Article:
Crime impacts negatively on the community in terms of personal security, the attractiveness of an area for recreation, and on general amenity. The incidence of crime is both a cause and symptom of low quality of life, and is associated with poverty, exclusion and the need for support services.
Data on offences recorded have been accessed for 2009-10, 2008-09, 2007-08, 2006-07 and 2005-06 from Victoria Police 2006-07 Crime Statistics (see also Official Release, Crime Statistics 2006-07), and for 2004-05 from Region, Division, LGA Statistics 2005-06.
The Victoria Police's Law Enforcement Assistance Program (LEAP) database stores particulars of all crimes brought to the notice of police. The database is updated constantly. A copy is downloaded each night for use by various areas of the Victoria Police to produce crime statistics and conduct data analysis. Financial year data are obtained from a version downloaded in mid-July. As the database is updated constantly, data may be different when compared with that obtained from a more recent version of the LEAP database.
The number of recorded offences in two broad categories are expressed as a rate per 100,000 population. The ABS Estimated Resident Population (ERP) at the start of the financial year is used. The latest available ERP series is used to produce the rate, so the rate published on the CIV website may differ slightly to that previously published by Victoria Police.
Recorded Offences for Crimes against the Person: Includes the offence categories of homicide, rape, sex (non rape), robbery, assault and abduction/kidnap.
Recorded Offences for Crimes against Property: Includes the offence categories of arson, property damage, burglary, deception, handle stolen goods and theft.
Notes regarding the counting of crimes:
Caution should be exercised when interpreting recorded crime statistics, as only those offences which become known to police and for which a crime report has been completed are included.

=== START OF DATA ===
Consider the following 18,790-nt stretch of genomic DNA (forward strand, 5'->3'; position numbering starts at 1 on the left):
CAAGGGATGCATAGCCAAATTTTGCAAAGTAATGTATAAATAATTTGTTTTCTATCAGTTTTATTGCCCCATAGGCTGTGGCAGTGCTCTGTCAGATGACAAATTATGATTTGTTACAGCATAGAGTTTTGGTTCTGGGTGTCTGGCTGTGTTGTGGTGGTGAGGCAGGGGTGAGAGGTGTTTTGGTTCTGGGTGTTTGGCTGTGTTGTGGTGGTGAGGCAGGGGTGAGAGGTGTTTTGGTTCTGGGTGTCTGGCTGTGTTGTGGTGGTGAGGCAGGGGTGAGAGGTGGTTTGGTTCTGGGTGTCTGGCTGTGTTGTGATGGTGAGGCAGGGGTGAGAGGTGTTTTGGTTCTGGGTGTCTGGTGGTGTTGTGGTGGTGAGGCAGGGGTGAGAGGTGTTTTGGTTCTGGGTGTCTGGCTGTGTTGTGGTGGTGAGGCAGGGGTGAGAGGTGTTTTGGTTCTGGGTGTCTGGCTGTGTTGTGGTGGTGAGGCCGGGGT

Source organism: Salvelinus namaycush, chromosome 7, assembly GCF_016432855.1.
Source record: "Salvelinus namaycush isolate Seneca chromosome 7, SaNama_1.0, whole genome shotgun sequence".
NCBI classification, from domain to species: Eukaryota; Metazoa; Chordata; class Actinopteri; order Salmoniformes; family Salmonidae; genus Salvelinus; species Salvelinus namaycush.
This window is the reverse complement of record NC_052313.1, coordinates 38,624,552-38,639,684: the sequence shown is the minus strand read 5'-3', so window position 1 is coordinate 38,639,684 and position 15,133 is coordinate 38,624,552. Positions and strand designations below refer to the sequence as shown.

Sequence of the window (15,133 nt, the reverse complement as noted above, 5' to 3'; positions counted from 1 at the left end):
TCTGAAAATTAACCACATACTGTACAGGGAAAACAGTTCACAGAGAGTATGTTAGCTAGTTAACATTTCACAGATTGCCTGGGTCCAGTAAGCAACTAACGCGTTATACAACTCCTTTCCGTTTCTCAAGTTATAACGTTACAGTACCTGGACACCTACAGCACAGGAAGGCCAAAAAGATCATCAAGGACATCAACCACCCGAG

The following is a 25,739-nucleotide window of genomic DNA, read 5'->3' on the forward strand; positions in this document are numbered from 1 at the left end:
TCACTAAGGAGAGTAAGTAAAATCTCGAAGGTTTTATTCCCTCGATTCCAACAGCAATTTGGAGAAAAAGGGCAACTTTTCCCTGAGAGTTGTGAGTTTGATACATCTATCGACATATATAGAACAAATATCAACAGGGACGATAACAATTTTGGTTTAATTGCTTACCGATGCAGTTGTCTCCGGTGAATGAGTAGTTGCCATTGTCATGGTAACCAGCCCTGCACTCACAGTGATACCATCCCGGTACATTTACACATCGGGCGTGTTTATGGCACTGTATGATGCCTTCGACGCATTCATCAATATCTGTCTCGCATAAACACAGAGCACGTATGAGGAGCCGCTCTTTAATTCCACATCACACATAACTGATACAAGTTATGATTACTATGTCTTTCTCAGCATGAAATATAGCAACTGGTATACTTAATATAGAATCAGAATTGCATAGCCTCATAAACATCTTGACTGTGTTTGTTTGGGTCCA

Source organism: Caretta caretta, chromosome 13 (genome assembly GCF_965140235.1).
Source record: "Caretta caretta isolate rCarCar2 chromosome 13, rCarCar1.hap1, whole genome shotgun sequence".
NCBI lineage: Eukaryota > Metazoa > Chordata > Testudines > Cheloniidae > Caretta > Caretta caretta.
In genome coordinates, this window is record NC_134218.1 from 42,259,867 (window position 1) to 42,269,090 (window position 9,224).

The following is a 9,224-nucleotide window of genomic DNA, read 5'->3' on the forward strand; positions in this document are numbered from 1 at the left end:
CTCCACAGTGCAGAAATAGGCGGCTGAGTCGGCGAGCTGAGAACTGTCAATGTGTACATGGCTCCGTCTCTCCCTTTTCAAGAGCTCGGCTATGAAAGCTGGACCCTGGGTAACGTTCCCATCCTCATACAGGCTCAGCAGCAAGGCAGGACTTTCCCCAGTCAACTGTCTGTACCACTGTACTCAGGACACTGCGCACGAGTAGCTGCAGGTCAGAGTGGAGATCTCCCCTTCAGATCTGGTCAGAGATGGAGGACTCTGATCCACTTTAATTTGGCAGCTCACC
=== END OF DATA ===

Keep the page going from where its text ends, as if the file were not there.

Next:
For all crime against the person, and most crime against property, the number of 'offences' is the number of principal victims for each separate occurrence of the offence (e.g. if two persons were assaulted by three offenders, two offences of assault would be counted).
An incident will generally only have one distinct course of criminal conduct (and hence one 'offence') unless there is a break in time and/or location (e.g. if an offender presents three valueless cheques to a teller only one offence would be counted, but if the three cheques were presented at different times or at different branches then three offences would be counted).
Only the most serious offence which best describes a distinct course of criminal conduct is counted, even though an offender may be charged with other offences resulting from the one incident (e.g. if an offender carrying a firearm commits an armed robbery, only the offence of armed robbery would be counted although the offender would also be charged with possession of a firearm).
Notes regarding particular crime categories:
Since the introduction of the Victoria Police Code of Practice for the Investigation of Family Violence in late 2004, reporting of assaults and property damage related to family violence incidents has increased. Victims of family violence are gaining more confidence to tell someone what has happened and to receive help.
The number of rape offences recorded in each year is influenced to some extent by incidents that have occurred over a long period of time but only have come to the attention of police when the victim comes forward to report the crimes. Reported rapes that occurred more than one month prior increased by 41.1% in 2006-07 compared with the previous financial year (with a 47.1% increase for those that occurred more than one year prior). Reported rapes that occured less than one month prior declined slightly.